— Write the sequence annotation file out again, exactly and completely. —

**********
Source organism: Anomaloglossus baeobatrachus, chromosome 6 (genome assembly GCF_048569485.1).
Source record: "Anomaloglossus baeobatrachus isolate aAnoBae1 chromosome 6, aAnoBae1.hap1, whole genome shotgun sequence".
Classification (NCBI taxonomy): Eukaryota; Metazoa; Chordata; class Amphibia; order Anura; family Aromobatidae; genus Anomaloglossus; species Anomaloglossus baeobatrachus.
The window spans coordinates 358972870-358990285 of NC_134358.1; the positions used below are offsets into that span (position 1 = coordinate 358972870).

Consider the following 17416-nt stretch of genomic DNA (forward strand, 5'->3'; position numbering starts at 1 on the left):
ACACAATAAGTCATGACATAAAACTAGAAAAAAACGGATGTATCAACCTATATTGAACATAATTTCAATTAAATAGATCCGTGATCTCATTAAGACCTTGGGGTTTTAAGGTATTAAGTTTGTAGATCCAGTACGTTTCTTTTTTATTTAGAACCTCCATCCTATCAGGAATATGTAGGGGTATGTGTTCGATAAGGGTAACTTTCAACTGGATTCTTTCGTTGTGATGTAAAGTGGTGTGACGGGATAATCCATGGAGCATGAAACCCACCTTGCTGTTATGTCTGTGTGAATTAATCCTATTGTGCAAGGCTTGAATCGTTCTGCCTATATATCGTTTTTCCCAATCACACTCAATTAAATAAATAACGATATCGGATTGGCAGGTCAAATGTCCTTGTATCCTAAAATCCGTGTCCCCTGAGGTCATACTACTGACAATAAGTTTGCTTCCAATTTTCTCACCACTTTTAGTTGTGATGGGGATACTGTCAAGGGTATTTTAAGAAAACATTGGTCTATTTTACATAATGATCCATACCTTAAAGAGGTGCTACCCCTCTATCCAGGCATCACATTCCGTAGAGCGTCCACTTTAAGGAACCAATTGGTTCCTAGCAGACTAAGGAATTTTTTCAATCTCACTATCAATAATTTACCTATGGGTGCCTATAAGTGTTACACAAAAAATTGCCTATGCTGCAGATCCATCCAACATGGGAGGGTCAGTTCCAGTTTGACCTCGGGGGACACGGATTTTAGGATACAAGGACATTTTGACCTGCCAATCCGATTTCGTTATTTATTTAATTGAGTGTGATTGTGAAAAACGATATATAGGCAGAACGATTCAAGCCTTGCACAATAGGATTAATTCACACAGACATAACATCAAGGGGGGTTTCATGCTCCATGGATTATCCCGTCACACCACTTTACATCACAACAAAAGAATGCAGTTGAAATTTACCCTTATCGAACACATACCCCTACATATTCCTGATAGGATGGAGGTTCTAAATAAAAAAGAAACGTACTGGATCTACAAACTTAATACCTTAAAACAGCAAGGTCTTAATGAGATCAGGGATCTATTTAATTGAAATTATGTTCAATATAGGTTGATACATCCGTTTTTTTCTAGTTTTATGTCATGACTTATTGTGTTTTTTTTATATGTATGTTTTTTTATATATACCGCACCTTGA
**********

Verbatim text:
Source organism: Anomaloglossus baeobatrachus, chromosome 6 (genome assembly GCF_048569485.1).
Source record: "Anomaloglossus baeobatrachus isolate aAnoBae1 chromosome 6, aAnoBae1.hap1, whole genome shotgun sequence".
Classification (NCBI taxonomy): Eukaryota; Metazoa; Chordata; class Amphibia; order Anura; family Aromobatidae; genus Anomaloglossus; species Anomaloglossus baeobatrachus.
The window spans coordinates 358972870-358990285 of NC_134358.1; the positions used below are offsets into that span (position 1 = coordinate 358972870).

Consider the following 17416-nt stretch of genomic DNA (forward strand, 5'->3'; position numbering starts at 1 on the left):
ACACAATAAGTCATGACATAAAACTAGAAAAAAACGGATGTATCAACCTATATTGAACATAATTTCAATTAAATAGATCCGTGATCTCATTAAGACCTTGGGGTTTTAAGGTATTAAGTTTGTAGATCCAGTACGTTTCTTTTTTATTTAGAACCTCCATCCTATCAGGAATATGTAGGGGTATGTGTTCGATAAGGGTAACTTTCAACTGGATTCTTTCGTTGTGATGTAAAGTGGTGTGACGGGATAATCCATGGAGCATGAAACCCACCTTGCTGTTATGTCTGTGTGAATTAATCCTATTGTGCAAGGCTTGAATCGTTCTGCCTATATATCGTTTTTCCCAATCACACTCAATTAAATAAATAACGATATCGGATTGGCAGGTCAAATGTCCTTGTATCCTAAAATCCGTGTCCCCTGAGGTCATACTACTGACAATAAGTTTGCTTCCAATTTTCTCACCACTTTTAGTTGTGATGGGGATACTGTCAAGGGTATTTTAAGAAAACATTGGTCTATTTTACATAATGATCCATACCTTAAAGAGGTGCTACCCCTCTATCCAGGCATCACATTCCGTAGAGCGTCCACTTTAAGGAACCAATTGGTTCCTAGCAGACTAAGGAATTTTTTCAATCTCACTATCAATAATTTACCTATGGGTGCCTATAAGTGTTACACAAAAAATTGCCTATGCTGCAGATCCATCCAACATGGGAGGGTCAGTTCCAGTTTGACCTCGGGGGACACGGATTTTAGGATACAAGGACATTTTGACCTGCCAATCCGATTTCGTTATTTATTTAATTGAGTGTGATTGTGAAAAACGATATATAGGCAGAACGATTCAAGCCTTGCACAATAGGATTAATTCACACAGACATAACATCAAGGGGGGTTTCATGCTCCATGGATTATCCCGTCACACCACTTTACATCACAACAAAAGAATGCAGTTGAAATTTACCCTTATCGAACACATACCCCTACATATTCCTGATAGGATGGAGGTTCTAAATAAAAAAGAAACGTACTGGATCTACAAACTTAATACCTTAAAACAGCAAGGTCTTAATGAGATCAGGGATCTATTTAATTGAAATTATGTTCAATATAGGTTGATACATCCGTTTTTTTCTAGTTTTATGTCATGACTTATTGTGTTTTTTTTATATGTATGTTTTTTTATATATACCGCACCTTGA